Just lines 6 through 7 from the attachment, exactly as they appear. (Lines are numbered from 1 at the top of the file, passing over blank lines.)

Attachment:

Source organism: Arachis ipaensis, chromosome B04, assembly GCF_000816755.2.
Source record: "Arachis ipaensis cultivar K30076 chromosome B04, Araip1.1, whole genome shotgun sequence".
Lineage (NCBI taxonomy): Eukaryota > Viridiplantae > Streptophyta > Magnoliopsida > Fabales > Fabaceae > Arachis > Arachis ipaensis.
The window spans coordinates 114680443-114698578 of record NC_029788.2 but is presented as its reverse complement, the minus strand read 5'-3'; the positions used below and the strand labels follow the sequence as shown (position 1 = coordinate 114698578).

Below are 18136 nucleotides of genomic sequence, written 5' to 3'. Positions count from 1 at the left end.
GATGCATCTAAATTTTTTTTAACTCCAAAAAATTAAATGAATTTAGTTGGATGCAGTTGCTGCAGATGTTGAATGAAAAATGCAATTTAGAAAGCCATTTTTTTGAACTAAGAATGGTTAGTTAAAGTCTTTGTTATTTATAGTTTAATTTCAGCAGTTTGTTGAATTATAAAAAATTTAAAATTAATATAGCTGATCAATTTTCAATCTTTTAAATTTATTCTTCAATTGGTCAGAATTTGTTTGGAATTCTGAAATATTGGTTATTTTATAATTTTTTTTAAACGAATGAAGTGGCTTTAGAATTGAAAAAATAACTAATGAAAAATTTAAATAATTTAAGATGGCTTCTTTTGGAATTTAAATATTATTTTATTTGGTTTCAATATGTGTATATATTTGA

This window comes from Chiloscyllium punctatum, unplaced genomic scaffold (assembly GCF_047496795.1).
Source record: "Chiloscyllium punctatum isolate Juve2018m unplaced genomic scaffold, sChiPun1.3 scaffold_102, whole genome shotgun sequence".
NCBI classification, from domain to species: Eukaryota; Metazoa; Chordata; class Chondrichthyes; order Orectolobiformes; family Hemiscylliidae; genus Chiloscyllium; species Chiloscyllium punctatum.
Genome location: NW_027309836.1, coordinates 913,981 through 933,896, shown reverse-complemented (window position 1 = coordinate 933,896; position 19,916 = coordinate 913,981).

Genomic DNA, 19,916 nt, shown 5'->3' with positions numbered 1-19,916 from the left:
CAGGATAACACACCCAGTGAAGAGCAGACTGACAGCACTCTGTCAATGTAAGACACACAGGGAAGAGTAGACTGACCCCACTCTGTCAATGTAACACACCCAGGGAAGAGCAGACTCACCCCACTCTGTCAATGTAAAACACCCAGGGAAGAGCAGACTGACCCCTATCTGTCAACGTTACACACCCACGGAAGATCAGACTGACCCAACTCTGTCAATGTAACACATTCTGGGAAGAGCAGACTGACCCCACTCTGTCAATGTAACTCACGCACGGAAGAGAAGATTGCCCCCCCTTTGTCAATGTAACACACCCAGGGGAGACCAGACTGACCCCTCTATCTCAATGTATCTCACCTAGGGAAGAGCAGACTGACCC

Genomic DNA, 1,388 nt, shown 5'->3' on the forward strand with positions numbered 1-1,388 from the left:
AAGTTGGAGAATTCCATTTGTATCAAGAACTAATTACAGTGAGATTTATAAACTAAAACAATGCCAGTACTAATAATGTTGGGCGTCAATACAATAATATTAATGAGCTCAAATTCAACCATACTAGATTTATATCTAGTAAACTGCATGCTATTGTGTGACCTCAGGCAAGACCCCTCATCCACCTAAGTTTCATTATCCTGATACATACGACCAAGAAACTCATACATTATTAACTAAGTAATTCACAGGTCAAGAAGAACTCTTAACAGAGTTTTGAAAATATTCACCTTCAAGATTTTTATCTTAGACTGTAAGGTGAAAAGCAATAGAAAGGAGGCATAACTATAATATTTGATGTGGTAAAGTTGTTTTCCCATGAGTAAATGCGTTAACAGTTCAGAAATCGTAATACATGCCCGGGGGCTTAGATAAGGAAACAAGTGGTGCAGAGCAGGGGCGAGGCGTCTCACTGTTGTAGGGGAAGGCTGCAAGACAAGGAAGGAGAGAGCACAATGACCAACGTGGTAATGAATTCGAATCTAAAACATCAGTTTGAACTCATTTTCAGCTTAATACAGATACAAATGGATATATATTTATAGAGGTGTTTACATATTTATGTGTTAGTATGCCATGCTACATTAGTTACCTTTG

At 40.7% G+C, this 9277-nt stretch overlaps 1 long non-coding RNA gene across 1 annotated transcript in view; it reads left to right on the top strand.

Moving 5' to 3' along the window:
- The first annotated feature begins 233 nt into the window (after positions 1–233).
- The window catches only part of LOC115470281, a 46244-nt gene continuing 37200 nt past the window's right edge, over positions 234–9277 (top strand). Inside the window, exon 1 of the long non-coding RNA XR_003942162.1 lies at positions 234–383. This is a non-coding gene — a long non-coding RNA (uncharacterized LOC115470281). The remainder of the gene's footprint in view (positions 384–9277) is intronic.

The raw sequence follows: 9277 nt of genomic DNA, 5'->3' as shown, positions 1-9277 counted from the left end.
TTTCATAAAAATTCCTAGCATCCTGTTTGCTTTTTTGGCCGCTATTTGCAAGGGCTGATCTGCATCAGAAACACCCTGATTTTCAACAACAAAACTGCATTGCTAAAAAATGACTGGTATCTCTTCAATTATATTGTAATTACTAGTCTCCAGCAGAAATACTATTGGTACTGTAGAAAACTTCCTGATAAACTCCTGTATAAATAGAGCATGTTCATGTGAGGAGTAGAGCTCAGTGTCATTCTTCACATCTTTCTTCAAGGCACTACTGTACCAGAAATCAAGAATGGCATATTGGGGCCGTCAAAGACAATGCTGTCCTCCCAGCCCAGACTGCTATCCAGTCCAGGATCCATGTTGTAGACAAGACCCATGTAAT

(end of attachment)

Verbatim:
GATGCATCTAAATTTTTTTTAACTCCAAAAAATTAAATGAATTTAGTTGGATGCAGTTGCTGCAGATGTTGAATGAAAAATGCAATTTAGAAAGCCATTTTTTTGAACTAAGAATGGTTAGTTAAAGTCTTTGTTATTTATAGTTTAATTTCAGCAGTTTGTTGAATTATAAAAAATTTAAAATTAATATAGCTGATCAATTTTCAATCTTTTAAATTTATTCTTCAATTGGTCAGAATTTGTTTGGAATTCTGAAATATTGGTTATTTTATAATTTTTTTTAAACGAATGAAGTGGCTTTAGAATTGAAAAAATAACTAATGAAAAATTTAAATAATTTAAGATGGCTTCTTTTGGAATTTAAATATTATTTTATTTGGTTTCAATATGTGTATATATTTGA

This window comes from Chiloscyllium punctatum, unplaced genomic scaffold (assembly GCF_047496795.1).